By combining Hindu mythology, Bollywood imagery, colonial history and personal memories, artist Chila Kumari Singh Burman covered the Tate Britain’s iconic façade with vinyl, bling and lights, on the occasion of the fourth annual Winter Commission at the gallery — following works by Anne Hardy, Alan Kane and Monster Chetwynd. The commission opened to coincide Diwali, the Festival of Light.
The inspiration comes from Chila’s childhood visits to the Blackpool illuminations and family’s ice-cream van, while the references are as always to her radical feminism. This is how the iconic British Asian artist changed the figure of Britannia, a symbol of British imperialism, into Kali, the Hindu goddess of liberation and power. The many illuminated deities, shapes and words are joined by Lakshmibai, the Rani — queen — of Jhansi. Lakshmibai was a fierce female warrior in India’s resistance to British colonial rule in the 19th century.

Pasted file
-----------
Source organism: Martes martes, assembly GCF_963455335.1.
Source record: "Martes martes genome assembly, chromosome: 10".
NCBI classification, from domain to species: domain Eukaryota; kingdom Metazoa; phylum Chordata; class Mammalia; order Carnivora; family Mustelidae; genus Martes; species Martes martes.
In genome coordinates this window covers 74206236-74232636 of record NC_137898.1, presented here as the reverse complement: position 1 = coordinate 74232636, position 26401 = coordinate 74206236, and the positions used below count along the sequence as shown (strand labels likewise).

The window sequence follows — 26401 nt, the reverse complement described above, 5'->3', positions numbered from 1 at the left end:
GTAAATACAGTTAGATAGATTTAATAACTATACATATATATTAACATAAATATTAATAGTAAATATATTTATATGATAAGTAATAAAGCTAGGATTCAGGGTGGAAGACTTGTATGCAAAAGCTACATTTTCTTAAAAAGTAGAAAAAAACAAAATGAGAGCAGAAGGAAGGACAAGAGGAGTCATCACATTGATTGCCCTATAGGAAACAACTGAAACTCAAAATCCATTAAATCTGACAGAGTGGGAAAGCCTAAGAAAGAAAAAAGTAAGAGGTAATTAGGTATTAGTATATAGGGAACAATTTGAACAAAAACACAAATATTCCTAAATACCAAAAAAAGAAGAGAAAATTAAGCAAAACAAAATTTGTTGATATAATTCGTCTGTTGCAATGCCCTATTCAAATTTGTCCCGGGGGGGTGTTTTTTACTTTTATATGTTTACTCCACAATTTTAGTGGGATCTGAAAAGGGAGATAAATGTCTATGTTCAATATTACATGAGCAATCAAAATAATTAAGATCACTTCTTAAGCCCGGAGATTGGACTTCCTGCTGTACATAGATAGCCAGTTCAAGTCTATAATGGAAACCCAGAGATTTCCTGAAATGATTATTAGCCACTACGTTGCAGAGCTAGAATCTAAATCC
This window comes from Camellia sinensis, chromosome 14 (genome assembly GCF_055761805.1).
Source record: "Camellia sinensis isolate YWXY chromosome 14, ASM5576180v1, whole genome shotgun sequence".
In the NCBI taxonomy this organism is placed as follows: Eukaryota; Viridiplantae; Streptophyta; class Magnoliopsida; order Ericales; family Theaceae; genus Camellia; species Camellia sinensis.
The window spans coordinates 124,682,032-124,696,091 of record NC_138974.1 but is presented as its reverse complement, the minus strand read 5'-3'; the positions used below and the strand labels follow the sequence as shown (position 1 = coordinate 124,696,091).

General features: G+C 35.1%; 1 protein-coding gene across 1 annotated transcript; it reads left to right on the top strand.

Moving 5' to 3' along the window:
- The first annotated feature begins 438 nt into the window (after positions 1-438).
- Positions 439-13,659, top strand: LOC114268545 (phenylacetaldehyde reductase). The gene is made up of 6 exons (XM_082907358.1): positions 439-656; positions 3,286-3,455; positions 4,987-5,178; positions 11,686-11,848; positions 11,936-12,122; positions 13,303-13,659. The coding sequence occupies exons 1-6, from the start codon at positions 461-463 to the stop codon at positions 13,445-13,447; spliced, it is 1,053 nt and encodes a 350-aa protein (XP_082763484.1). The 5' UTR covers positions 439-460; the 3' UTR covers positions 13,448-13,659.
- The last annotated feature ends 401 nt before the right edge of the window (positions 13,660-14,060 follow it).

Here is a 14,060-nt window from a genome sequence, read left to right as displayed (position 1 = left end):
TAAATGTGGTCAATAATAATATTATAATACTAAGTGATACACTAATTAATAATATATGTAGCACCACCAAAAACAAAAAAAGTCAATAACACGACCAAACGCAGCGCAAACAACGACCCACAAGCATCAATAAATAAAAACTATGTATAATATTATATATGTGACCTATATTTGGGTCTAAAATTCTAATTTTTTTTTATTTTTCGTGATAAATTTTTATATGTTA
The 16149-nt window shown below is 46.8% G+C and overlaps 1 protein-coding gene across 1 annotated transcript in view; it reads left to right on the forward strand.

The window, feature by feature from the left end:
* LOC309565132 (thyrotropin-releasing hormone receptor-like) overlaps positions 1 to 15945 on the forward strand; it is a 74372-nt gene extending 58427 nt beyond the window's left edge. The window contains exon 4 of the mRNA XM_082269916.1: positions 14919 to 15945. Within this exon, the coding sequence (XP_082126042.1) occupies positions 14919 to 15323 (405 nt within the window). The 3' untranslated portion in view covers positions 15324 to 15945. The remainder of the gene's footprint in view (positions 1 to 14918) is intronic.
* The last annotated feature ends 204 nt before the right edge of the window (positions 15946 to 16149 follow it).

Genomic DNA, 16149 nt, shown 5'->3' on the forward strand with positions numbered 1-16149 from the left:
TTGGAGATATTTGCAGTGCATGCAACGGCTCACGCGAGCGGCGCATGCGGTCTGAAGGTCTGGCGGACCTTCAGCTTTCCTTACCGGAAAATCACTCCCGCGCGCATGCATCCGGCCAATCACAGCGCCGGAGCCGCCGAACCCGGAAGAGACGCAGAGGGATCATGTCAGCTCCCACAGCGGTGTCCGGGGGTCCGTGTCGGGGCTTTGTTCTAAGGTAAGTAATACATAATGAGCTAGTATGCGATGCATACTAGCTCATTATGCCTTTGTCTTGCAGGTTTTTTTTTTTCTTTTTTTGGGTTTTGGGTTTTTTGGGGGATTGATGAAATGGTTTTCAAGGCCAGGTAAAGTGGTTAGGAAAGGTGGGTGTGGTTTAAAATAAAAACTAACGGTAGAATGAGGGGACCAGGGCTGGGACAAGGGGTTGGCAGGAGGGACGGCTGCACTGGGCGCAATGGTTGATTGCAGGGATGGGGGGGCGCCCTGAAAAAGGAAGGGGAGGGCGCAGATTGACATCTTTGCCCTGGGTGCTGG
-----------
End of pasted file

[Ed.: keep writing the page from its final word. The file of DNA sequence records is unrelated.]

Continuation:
Called Remembering a Brave New World, “the installation takes inspiration from the luminous struggles and victories of the past to offer hope for a brighter future. It is a celebration of new beginnings, the triumph of good over evil, light over darkness.”
Remembering a Brave New World
from November 14, 2020 to January 31, 2021